Bearing this in mind it should be remembered that as a direct consequence of the conflict, about 900,000 Jews have had to flee from Arab countries since Israel’s War of Independence, losing all their assets, and thus becoming refugees. Most of these people, more than the number of Arab refugees, were quickly taken in by the then desperately impoverished new state of Israel and gradually fully integrated. Today, their children and grandchildren have hardly any inkling that their families had ever been refugees. Furthermore, every single surviving Jew living in areas in Palestine that had been conquered by the Arab armies, such as in East Jerusalem and the Jewish Quarter, as well as other parts of Judea and Samaria, were expelled from their homes by force, also falling into the category of refugees.

Another salient point is that there is no precedent in international law for forcing a country to repatriate hostile belligerents. Neither is there, at the time of writing, any applicable provision in any U.N. or Hague International Court of Justice statute for such a situation. After World War II, ethnic Germans living in the Czech Sudetenland were expelled and lost their property. Likewise, Poland annexed parts of East Prussia and settled Poles there. No compensation was ever offered and no right of return was ever implemented for any of these evacuees. In 1947, India and Pakistan formed two states, and exchanged populations on a mass scale. No right of return was ever claimed. Turkey absorbed ethnic Turks from Bulgaria, and Finland absorbed Finns displaced by the Russians when Finland ceded territory to them.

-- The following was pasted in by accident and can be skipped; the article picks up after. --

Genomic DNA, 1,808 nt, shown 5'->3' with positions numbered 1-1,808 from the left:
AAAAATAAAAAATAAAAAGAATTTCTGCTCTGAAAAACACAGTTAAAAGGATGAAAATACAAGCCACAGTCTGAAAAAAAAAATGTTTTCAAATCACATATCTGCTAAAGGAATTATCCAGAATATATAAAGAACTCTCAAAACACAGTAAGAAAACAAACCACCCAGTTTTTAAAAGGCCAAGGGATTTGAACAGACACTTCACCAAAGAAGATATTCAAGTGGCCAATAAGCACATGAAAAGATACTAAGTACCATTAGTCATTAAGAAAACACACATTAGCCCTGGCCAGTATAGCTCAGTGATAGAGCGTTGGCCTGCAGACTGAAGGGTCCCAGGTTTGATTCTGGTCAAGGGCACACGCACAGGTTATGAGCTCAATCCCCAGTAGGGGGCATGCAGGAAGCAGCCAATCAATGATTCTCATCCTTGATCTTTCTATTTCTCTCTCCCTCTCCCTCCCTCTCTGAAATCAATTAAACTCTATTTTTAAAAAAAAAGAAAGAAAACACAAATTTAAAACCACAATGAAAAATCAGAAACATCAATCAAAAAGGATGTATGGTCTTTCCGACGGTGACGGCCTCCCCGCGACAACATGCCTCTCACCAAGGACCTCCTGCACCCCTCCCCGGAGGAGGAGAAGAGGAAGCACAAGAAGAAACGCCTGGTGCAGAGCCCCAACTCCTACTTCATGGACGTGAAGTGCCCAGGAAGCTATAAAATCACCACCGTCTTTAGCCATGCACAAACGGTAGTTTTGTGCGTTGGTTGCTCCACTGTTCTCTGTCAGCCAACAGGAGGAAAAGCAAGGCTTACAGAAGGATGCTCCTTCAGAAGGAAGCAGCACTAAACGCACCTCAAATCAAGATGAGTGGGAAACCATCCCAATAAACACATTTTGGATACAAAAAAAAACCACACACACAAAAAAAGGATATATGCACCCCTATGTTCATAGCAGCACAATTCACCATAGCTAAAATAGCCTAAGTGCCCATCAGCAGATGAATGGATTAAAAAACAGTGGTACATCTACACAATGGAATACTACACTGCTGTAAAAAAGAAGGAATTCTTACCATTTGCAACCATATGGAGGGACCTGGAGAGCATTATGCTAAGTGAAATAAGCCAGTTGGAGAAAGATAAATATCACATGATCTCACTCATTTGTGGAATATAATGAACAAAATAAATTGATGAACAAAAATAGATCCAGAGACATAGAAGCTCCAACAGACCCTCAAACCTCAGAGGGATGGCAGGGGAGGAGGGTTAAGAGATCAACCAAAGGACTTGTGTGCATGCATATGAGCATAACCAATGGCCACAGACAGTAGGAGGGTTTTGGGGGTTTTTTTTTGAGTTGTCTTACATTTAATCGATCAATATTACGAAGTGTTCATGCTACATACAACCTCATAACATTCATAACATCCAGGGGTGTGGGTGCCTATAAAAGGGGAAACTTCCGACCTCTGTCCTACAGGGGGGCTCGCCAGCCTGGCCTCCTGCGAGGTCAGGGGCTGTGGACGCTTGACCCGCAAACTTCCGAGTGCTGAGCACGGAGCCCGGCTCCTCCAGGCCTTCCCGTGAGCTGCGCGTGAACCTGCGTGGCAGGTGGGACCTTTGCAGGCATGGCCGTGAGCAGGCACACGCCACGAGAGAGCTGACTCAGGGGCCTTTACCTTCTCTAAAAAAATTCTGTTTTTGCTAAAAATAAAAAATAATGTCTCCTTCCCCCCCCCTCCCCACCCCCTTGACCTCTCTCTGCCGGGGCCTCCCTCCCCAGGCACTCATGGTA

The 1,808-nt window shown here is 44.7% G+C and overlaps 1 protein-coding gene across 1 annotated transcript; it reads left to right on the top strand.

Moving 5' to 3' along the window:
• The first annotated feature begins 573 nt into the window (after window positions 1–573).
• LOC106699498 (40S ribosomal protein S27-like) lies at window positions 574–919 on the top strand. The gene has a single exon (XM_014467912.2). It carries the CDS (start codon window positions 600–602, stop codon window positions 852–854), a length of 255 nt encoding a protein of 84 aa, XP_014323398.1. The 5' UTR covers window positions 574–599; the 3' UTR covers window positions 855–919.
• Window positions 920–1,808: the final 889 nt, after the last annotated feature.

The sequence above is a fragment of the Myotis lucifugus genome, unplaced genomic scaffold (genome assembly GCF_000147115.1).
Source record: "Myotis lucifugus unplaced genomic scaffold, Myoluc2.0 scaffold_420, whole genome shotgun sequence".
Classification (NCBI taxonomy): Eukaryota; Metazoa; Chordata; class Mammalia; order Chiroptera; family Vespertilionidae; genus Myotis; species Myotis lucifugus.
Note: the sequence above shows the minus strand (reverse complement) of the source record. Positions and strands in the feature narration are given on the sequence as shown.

So, what is the solution to this crucial problem? From Israel’s point of view, Arab demands that they all be allowed to return at least to within the region where they had dwelt, is untenable because Israel would be swamped with a very large, probably hostile population, that would create a demographic nightmare for Israel and lead to it’s demise. But a solution does exist, which should have been implemented two or three generations ago. A way was shown when citizenship and equal rights were offered to the refugees who entered the Kingdom of Jordan. Also Syria, while not granting full citizenship, has at least allowed its refugees to work, and given them almost equal rights.

After the 1947-49 war, Egypt occupied the Gaza Strip with its large refugee population. In 1967, Israel pre-empted an imminent Egyptian, Syrian and Jordanian invasion and Gaza was among the territories captured by Israel. Subsequently in 1979 Israel and Egypt signed a peace treaty, which included Israel agreeing to return all the lands taken in the 1967 war – with one exception. Egypt was adamant not to take back the heavily-populated Gaza Strip with its huge, volatile Palestinian refugee population. 

Most Arab countries are loath to resettle the refugees in their lands on a permanent basis, because they fear insurrection. This fear has become more real in recent years with the sharp rise in militant Islamic fundamentalism, spreading among the masses throughout the Arab and Muslim world and threatening many regimes in the Middle East. The last thing these regimes want is an additional large, potentially volatile population.